Inequality and the biosphere

Maike Hamann, Kevin Berry, Tomas Chaigneau, Tracie Curry, Robert Heilmayr, Patrik J.G. Henriksson, Jonas Hentati-Sundberg, Amir Jina, Emilie Lindkvist, Yolanda Lopez-Maldonado, Emmi Nieminen, Matías Piaggio, Jiangxiao Qiu, Juan C. Rocha, Caroline Schill, Alon Shepon, Andrew R. Tilman, Inge Van Den Bijgaart, Tong Wu

Research output: Contribution to journalReview articlepeer-review

24 Scopus citations

Abstract

Rising inequalities and accelerating global environmental change pose two of the most pressing challenges of the twenty-first century. To explore how these phenomena are linked, we apply a social-ecological systems perspective and review the literature to identify six different types of interactions (or "pathways") between inequality and the biosphere. We find that most of the research so far has only considered one-directional effects of inequality on the biosphere, or vice versa. However, given the potential for complex dynamics between socioeconomic and environmental factors within social-ecological systems, we highlight examples from the literature that illustrate the importance of cross-scale interactions and feedback loops between inequality and the biosphere. This review draws on diverse disciplines to advance a systemic understanding of the linkages between inequality and the biosphere, specifically recognizing cross-scale feedbacks and the multidimensional nature of inequality.

Original languageEnglish (US)
Pages (from-to)61-83
Number of pages23
JournalAnnual Review of Environment and Resources
Volume43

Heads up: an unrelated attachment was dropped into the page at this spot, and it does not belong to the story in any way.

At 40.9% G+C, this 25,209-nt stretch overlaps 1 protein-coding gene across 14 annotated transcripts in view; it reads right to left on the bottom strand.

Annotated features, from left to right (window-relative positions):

DOIs
StatePublished - Oct 17 2018

Bibliographical note

Funding Information:
This has been a collaborative effort by the Beijer Young Scholars of 2016–2018, generously supported by the Beijer Institute of Ecological Economics, the Kjell and Märta Beijer Foundation, the Anna-Greta and Holger Crafoord Foundation, and the Ebba and Sven Schwartz Foundation. We thank Anne-Sophie Crépin, Carl Folke, J. Marty Anderies, James Wilen, and Stephen Polasky for their guidance and constructive feedback during the development of the manuscript, as well as Ralph Hamann for helpful input on an earlier draft. We also gratefully acknowledge comments received from two reviewers, and from participants of the Resilience 2017 conference in Stockholm, Sweden. Finally, we thank Agneta Sundin and Christina Leijonhufvud for their tireless support of the Beijer Young Scholars during this journey. E.L. was supported by the US National Science Foundation DEB-1632648. P.J.G.H. was partially funded by a VINNOVA-VINMER Marie Curie Incoming grant (2015–01556). Illustrations were provided by Azote/Jerker Lokrantz.

Keywords

  • climate change
  • feedbacks
  • global environmental change
  • multidimensional inequality
  • scale
  • social-ecological systems

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